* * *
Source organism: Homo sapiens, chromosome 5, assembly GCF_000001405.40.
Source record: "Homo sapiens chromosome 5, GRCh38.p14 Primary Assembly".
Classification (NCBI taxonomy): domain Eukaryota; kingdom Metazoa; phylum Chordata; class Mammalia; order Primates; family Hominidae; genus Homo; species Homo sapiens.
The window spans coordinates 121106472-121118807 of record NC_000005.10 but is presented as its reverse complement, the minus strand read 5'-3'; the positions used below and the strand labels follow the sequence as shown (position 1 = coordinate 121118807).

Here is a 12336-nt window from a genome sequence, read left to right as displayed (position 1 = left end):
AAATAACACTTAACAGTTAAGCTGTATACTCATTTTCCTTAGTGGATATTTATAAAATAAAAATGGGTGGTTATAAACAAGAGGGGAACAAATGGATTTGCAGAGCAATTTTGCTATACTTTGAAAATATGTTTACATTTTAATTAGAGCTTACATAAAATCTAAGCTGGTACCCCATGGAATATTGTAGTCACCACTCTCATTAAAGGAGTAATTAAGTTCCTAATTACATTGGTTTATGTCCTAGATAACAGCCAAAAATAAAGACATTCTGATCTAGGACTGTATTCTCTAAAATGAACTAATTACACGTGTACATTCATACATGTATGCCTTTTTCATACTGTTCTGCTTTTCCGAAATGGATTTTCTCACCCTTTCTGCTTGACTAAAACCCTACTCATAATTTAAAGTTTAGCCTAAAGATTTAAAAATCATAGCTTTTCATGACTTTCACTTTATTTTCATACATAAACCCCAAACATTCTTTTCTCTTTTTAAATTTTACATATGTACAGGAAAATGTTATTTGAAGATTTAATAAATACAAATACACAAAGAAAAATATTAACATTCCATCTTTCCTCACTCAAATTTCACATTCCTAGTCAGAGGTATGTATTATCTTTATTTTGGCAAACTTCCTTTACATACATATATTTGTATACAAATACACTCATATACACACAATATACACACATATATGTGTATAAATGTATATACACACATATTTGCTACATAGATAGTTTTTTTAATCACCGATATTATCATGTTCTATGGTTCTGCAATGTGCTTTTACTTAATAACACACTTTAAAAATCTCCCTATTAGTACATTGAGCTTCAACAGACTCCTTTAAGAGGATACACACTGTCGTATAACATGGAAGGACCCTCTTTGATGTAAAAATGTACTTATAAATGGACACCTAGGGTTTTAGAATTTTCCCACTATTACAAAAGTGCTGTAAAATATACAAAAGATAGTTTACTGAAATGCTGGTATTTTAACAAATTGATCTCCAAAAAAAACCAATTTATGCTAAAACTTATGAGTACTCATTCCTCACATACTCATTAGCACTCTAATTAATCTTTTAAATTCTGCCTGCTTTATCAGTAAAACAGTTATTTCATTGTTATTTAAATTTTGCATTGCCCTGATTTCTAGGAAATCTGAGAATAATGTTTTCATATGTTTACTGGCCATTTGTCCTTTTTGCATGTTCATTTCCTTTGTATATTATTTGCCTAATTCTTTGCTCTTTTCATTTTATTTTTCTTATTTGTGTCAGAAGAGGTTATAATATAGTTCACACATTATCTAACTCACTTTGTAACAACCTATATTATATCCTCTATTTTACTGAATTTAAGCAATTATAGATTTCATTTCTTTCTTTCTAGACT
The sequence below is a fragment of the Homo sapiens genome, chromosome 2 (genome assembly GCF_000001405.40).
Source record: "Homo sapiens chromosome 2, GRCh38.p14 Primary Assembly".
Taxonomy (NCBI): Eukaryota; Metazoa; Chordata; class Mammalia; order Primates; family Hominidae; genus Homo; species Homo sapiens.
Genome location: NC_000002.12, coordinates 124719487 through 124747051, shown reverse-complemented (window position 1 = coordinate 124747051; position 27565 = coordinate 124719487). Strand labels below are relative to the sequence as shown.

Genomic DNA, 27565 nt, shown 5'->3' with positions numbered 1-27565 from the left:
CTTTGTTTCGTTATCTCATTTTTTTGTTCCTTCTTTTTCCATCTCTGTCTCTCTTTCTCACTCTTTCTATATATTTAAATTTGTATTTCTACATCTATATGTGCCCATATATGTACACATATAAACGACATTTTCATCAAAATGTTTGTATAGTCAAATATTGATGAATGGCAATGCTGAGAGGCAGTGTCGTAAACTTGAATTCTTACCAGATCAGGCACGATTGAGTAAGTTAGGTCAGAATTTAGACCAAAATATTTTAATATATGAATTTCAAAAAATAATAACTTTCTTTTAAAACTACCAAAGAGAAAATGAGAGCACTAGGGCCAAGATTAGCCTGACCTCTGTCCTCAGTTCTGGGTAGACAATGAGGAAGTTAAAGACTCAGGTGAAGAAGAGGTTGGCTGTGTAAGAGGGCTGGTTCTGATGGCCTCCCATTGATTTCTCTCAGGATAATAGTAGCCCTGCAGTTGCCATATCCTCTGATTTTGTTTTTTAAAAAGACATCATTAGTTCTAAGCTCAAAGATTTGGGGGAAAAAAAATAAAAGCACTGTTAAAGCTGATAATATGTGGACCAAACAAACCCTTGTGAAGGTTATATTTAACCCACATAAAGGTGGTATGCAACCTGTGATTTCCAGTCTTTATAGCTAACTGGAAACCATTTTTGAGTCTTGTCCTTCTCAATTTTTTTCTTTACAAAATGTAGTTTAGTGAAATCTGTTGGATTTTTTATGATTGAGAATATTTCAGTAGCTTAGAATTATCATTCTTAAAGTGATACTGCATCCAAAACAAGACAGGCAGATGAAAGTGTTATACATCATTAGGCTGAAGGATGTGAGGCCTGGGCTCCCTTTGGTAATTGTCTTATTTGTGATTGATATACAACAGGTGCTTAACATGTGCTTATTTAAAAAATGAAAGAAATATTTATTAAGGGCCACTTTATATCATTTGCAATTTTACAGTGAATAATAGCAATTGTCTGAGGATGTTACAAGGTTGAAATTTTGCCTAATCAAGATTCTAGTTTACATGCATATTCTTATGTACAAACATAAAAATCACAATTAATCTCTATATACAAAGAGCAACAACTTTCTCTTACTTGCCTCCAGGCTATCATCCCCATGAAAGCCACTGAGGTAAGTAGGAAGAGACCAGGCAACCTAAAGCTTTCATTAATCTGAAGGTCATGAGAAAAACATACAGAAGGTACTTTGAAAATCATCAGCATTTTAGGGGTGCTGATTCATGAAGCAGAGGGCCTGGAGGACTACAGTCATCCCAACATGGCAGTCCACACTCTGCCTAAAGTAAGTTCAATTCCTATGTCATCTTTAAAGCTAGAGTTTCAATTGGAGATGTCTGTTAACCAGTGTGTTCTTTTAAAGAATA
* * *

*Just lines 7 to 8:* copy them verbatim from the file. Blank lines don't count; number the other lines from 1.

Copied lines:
The sequence below is a fragment of the Homo sapiens genome, chromosome 2 (genome assembly GCF_000001405.40).
Source record: "Homo sapiens chromosome 2, GRCh38.p14 Primary Assembly".